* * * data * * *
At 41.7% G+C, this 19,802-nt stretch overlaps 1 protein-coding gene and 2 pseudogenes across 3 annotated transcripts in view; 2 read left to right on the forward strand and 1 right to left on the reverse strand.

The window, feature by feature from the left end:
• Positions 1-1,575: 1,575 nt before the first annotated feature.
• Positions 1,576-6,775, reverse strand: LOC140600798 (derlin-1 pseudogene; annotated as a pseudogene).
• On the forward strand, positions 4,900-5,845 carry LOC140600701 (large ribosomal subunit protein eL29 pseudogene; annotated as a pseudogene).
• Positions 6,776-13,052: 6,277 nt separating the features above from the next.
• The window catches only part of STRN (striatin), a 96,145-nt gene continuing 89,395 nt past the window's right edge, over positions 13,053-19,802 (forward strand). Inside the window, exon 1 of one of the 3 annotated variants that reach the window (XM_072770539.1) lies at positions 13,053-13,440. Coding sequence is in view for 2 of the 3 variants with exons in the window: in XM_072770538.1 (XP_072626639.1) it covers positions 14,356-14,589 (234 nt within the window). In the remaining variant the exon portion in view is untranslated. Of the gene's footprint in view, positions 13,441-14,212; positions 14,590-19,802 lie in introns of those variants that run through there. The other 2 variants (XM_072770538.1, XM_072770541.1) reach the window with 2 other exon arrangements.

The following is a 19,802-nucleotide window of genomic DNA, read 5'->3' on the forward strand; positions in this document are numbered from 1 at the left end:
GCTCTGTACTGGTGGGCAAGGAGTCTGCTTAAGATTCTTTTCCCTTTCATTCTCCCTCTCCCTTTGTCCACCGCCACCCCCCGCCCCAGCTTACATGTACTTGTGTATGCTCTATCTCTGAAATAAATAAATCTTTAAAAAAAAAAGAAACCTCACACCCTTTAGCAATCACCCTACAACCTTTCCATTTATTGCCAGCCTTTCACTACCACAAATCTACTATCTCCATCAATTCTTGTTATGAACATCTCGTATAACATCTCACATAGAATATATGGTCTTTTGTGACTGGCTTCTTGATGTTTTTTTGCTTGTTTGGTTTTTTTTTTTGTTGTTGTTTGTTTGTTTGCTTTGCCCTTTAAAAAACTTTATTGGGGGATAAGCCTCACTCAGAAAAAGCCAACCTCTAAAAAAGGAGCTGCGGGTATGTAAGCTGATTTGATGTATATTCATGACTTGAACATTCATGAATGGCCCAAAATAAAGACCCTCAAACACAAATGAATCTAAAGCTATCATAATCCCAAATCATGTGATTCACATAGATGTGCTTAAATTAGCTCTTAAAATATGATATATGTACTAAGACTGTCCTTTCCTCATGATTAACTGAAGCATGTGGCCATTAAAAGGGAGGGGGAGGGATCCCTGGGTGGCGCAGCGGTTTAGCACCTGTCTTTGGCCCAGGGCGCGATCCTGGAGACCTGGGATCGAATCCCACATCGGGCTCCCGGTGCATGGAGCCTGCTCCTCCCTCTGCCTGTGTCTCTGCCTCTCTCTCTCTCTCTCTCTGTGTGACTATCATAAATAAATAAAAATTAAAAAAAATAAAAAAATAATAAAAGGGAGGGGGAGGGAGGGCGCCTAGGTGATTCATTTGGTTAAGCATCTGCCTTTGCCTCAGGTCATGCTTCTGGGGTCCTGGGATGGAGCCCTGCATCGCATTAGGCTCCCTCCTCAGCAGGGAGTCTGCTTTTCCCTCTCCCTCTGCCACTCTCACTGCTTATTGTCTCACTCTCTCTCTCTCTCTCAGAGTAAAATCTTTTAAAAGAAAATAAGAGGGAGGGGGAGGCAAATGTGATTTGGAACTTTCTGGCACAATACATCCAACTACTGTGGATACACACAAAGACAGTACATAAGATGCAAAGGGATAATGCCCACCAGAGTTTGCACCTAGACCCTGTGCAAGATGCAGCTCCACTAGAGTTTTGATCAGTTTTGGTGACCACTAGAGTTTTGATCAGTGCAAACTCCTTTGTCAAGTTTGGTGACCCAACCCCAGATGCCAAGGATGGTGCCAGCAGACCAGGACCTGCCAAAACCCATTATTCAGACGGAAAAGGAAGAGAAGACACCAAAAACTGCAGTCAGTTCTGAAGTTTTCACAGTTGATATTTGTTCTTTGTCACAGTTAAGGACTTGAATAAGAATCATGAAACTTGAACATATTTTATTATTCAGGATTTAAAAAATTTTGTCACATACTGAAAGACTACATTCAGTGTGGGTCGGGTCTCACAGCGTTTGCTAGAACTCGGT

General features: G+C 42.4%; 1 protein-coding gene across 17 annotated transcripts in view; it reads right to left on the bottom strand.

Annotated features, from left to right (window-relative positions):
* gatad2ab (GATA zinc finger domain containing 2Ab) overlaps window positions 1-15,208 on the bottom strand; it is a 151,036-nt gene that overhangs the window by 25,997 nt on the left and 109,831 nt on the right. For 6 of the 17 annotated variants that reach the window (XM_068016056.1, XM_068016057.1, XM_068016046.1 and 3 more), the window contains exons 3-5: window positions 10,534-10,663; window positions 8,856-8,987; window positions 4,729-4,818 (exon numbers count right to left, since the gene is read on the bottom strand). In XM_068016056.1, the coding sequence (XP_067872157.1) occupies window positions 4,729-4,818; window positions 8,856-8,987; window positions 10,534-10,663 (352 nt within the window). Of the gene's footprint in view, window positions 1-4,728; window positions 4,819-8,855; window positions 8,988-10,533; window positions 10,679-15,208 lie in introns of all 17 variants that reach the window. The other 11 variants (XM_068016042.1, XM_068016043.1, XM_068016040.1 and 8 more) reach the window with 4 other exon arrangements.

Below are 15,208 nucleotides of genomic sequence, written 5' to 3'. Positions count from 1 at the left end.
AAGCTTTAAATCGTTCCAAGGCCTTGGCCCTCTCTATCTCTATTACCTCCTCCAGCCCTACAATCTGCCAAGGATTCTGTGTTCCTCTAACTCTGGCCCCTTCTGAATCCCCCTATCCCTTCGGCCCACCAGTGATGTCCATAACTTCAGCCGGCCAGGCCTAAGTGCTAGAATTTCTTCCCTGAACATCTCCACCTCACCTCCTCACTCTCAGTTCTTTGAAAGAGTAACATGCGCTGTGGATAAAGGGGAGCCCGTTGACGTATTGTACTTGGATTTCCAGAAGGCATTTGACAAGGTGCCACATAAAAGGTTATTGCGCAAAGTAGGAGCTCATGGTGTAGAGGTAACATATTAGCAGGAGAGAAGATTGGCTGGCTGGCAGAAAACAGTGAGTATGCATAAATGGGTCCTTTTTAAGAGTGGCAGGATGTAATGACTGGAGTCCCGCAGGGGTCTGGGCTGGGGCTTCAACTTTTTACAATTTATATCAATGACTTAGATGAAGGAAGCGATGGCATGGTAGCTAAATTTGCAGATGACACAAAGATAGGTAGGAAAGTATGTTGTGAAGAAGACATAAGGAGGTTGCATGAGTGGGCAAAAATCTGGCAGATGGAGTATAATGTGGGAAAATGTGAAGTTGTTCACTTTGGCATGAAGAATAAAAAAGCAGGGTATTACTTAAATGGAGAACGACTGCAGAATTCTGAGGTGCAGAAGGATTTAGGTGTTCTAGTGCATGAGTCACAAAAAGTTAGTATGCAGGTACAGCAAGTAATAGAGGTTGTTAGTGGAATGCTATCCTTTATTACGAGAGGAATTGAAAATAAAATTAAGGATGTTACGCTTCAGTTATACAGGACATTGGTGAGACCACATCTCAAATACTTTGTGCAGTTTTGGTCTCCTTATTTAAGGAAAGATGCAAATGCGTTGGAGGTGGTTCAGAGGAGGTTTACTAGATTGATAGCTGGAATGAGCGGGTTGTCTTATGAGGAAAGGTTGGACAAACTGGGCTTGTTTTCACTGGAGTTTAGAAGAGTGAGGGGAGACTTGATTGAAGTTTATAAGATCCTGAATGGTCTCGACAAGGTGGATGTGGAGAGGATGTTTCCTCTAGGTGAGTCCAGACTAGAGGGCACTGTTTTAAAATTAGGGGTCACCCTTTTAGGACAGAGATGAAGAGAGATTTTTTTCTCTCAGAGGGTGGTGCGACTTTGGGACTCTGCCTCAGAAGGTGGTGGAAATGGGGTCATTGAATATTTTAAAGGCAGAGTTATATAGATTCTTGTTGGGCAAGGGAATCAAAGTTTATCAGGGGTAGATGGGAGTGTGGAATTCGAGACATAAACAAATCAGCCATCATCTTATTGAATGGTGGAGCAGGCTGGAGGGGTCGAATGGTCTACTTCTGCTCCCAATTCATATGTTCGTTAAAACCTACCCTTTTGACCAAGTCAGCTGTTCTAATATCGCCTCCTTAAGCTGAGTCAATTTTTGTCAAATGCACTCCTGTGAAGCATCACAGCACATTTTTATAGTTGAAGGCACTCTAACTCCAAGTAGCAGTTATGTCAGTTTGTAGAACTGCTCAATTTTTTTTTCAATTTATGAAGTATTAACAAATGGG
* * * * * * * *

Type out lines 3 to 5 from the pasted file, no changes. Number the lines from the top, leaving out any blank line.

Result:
• Positions 1-1,575: 1,575 nt before the first annotated feature.
• Positions 1,576-6,775, reverse strand: LOC140600798 (derlin-1 pseudogene; annotated as a pseudogene).
• On the forward strand, positions 4,900-5,845 carry LOC140600701 (large ribosomal subunit protein eL29 pseudogene; annotated as a pseudogene).